Coté:
Right, just like a lead pitch. What we’re doing, there’s a lot of waste in the system, and we’re removing that waste. That waste might be operational. It might be literal licenses or costs that we have, but somewhat in this archetypical CFO example, they understand the value of removing waste and tend to value that.

Ed Goodwin:
Yeah. The other thing I would say to that is at the end of the day, most companies have a corporate budget. At the beginning of the year, beginning of the quarter, beginning of the month or whatever, you say, I’m going to spend X amount of dollars. If I’m in charge of the ops budget, and to where I want to spend my dollars and everything, what I would focus on is I’ve got the option to spend it on this thing, or this thing. This thing is more optimal because it will lower my release time. It will do this. It will do that.

The thing that people don’t pay enough attention to, I think, is the actual validation of the fact that it’s working or not. As I like to say, it’s fine if you want to sit there and tell me I’ve got to spend more to hire this person who’s an ops person with development experience because we’re going DevOps. I need people with coding experience now. I used to only just need sys admins.

That’s all well and good, but you’ve also got a team of sys admins over here, and if you’re telling me that these guys are coming in, and they’re going to make this whole thing leaner, than why am I not seeing any of these guys leaving to some other position? Or moving to some other department? Or moving to some other company? I know that’s kind of a scary thing to address sometimes, but the reality is you don’t just get to add costs and not take costs out somewhere.

Coté:
Right. That’s another issue in the circles that I run in, as you say. The split between the new way of doing stuff and the old way of doing stuff, and whatever team or whatever person is sitting on top of both of those silos of excitement. Like there are finite resources of time, money, and priorities, and all their usual corporate planning stuff. How you allocate those finite resources over those two things and think about the opportunity lost or gained by focusing on the new stuff, or optimizing the old stuff, or vice versa. Which is a totally different thing than ROI.

It’s that strategic question of like how much should I be spending on the new way of doing stuff, but maintaining the old way of doing things, or what?

Ed Goodwin:
You want to know beyond the ROI question because I think the core launching point of this conversation was, how do I make my finance people happy? I can tell you from my experience how you make most of the finance people I run with happy. You tell them what’s going to happen before it happens. If you do that well, you’re probably okay. If you do that poorly, you’re not okay.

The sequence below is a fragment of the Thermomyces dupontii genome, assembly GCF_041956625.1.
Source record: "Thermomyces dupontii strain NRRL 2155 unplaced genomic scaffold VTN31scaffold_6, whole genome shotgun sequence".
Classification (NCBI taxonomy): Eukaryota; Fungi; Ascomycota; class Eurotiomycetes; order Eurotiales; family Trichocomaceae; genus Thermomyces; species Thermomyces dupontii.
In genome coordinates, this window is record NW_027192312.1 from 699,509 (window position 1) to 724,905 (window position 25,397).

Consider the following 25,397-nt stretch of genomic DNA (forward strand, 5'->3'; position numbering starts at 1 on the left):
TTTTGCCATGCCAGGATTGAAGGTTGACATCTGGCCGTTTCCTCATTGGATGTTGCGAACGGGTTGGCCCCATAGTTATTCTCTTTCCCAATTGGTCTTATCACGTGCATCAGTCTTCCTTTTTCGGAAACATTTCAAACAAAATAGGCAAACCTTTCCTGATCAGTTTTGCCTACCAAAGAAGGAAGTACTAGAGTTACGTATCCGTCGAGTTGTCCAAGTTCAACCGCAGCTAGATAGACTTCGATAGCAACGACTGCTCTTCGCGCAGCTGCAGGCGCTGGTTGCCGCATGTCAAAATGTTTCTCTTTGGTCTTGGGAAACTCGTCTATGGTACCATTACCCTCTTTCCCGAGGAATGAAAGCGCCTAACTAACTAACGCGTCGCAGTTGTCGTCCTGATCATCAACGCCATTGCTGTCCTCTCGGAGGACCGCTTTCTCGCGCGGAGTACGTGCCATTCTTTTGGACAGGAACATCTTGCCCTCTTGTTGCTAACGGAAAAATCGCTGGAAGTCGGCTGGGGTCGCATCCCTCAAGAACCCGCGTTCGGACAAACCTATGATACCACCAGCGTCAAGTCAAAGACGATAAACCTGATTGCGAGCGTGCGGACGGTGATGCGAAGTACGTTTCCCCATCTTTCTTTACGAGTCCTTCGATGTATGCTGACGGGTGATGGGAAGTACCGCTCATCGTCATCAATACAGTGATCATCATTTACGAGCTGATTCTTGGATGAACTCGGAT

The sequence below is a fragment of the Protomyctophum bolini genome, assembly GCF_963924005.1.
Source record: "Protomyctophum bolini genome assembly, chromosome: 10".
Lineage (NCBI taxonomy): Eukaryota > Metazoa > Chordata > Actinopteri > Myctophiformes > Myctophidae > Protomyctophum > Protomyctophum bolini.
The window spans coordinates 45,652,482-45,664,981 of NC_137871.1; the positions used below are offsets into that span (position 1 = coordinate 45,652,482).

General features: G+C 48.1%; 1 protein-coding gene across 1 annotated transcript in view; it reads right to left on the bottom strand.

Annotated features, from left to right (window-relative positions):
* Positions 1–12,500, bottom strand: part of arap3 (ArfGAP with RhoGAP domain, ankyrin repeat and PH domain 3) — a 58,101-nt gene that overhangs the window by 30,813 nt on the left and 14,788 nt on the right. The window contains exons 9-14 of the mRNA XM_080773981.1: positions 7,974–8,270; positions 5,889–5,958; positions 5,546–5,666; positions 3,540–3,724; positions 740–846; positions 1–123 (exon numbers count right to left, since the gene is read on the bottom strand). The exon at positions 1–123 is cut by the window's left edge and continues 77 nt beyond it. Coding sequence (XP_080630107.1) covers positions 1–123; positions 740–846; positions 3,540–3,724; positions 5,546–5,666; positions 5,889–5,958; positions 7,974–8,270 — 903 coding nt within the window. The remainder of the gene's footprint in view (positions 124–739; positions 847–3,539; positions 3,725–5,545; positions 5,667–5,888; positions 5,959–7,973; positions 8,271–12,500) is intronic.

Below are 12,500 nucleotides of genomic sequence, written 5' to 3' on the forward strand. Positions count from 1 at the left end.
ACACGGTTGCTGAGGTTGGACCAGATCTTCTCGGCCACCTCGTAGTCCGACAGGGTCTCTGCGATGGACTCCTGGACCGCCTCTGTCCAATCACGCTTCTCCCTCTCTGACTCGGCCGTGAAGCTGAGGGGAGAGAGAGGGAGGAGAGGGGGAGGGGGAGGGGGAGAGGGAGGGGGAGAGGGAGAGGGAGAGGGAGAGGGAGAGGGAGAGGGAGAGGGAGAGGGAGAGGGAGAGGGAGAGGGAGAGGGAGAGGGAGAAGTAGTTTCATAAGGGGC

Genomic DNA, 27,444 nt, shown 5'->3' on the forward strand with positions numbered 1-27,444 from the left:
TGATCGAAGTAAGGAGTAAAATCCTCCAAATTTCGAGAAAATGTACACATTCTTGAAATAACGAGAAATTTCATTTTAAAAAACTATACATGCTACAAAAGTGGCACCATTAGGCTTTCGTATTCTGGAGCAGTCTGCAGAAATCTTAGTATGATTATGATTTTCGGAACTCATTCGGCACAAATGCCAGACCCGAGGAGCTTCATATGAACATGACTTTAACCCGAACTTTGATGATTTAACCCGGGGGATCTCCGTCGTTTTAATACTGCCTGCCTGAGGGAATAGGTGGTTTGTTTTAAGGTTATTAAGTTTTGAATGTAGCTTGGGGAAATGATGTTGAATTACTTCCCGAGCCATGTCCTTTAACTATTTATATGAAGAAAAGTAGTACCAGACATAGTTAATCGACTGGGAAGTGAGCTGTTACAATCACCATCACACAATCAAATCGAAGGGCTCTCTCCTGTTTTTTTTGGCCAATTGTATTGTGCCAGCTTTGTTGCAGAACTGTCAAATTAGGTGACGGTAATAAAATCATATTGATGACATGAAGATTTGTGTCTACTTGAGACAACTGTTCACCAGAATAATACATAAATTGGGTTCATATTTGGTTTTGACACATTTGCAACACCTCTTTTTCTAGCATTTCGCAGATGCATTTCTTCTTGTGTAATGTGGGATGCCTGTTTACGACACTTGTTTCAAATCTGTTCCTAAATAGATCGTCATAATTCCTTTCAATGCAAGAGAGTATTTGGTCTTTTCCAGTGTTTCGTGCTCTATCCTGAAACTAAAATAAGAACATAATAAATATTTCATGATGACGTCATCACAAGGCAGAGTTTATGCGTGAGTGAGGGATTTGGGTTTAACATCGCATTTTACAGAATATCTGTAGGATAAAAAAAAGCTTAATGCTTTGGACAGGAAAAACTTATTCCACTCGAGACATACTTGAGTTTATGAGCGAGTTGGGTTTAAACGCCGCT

What I mean by that is, okay, I’m going to spend this pocket of money of DevOps stuff. I’m retooling my team to be more DevOps oriented. I’m going to run an incremental higher amount of expenses over, we’ll call it, the next three or four months while we do this transformation. Then the costs will drop off because we’re not doing the training. We’re not putting in the software licenses, we’re not doing this, and we’re stripping out stuff.

We had a team of five people that were running this. You will see over the next year that run down to three people. We had this much we were paying in licensing expenses. We’re going to pay some percentage of that less, starting in six months because we will have rolled off the old system onto the new system.

If you’re off, let’s say you said this was going to happen in six months, and you get to month three, and you realize it’s going to happen in month seven, you come to them in month three, and you say, “Hey, it’s not going to happen in month six. It’s going to happen in month seven, and here’s why.” Here’s why I’m not concerned about it.

Or you come in at month three, and you say, “Hey, I thought this was going to happen in months six. It’s not happening at all. We need to kill this thing. We need to stop it, and we need to stop the bleeding.” This whole thing was a mistake, and here’s what we learned, and here’s how we’re going to fix it. If you’re having those conversations, and you’re giving them enough lead time to react, you’re probably going to get a lot farther, than just, “We’re doing DevOps! And I need a million dollars.” Then six months later, it’s like, “Where’s my savings?” We’re still doing DevOps!

Coté:
It’s going to be awesome!

Ed Goodwin:
Right. Once again, the world is fuzzy, and the world is messy, and things don’t work out the way you planned 100% of the time. I think everyone realizes that. If you’re honest with yourself, and then you turn around and be honest with everybody else, 9 times out of 10, that’s going to take you where you need to go.

Coté:
Yeah. I don’t know if it’s ironic, but it’s delightfully ironic that the origin of doing Agile or lean or DevOps are often like the future is very unpredictable, so we need to have small batches to study and triangulate and get more information. Typically, you think of the finance people as not that, but in fact, at least in the happy version of the world, the finance people are just like, “I just want to make sure you’re being responsible, and we’re talking.” Right?

Ed Goodwin:
Right.

Coté:
There’s not crazy stuff happening that we hear about way too late.

Ed Goodwin:
Exactly.

Coté:
Then we course correct, and we get a chance to like work on stuff, which matches well with the original intentions.

Ed Goodwin: